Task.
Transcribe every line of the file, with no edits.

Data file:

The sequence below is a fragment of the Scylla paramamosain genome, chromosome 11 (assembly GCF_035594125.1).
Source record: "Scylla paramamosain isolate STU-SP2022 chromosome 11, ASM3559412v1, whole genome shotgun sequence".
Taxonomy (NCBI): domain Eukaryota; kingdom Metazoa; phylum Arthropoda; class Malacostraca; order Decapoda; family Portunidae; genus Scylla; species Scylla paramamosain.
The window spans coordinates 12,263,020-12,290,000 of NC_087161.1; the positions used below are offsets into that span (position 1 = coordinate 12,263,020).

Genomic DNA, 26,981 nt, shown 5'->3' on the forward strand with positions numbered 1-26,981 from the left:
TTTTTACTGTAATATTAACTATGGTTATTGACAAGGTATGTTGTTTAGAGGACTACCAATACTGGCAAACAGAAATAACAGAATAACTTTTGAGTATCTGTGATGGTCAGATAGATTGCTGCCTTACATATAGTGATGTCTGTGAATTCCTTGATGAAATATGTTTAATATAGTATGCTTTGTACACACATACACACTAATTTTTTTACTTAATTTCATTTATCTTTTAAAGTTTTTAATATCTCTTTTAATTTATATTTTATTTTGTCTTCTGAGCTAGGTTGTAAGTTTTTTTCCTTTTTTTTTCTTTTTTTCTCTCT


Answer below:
The sequence below is a fragment of the Scylla paramamosain genome, chromosome 11 (assembly GCF_035594125.1).
Source record: "Scylla paramamosain isolate STU-SP2022 chromosome 11, ASM3559412v1, whole genome shotgun sequence".
Taxonomy (NCBI): domain Eukaryota; kingdom Metazoa; phylum Arthropoda; class Malacostraca; order Decapoda; family Portunidae; genus Scylla; species Scylla paramamosain.
The window spans coordinates 12,263,020-12,290,000 of NC_087161.1; the positions used below are offsets into that span (position 1 = coordinate 12,263,020).

Genomic DNA, 26,981 nt, shown 5'->3' on the forward strand with positions numbered 1-26,981 from the left:
TTTTTACTGTAATATTAACTATGGTTATTGACAAGGTATGTTGTTTAGAGGACTACCAATACTGGCAAACAGAAATAACAGAATAACTTTTGAGTATCTGTGATGGTCAGATAGATTGCTGCCTTACATATAGTGATGTCTGTGAATTCCTTGATGAAATATGTTTAATATAGTATGCTTTGTACACACATACACACTAATTTTTTTACTTAATTTCATTTATCTTTTAAAGTTTTTAATATCTCTTTTAATTTATATTTTATTTTGTCTTCTGAGCTAGGTTGTAAGTTTTTTTCCTTTTTTTTTCTTTTTTTCTCTCT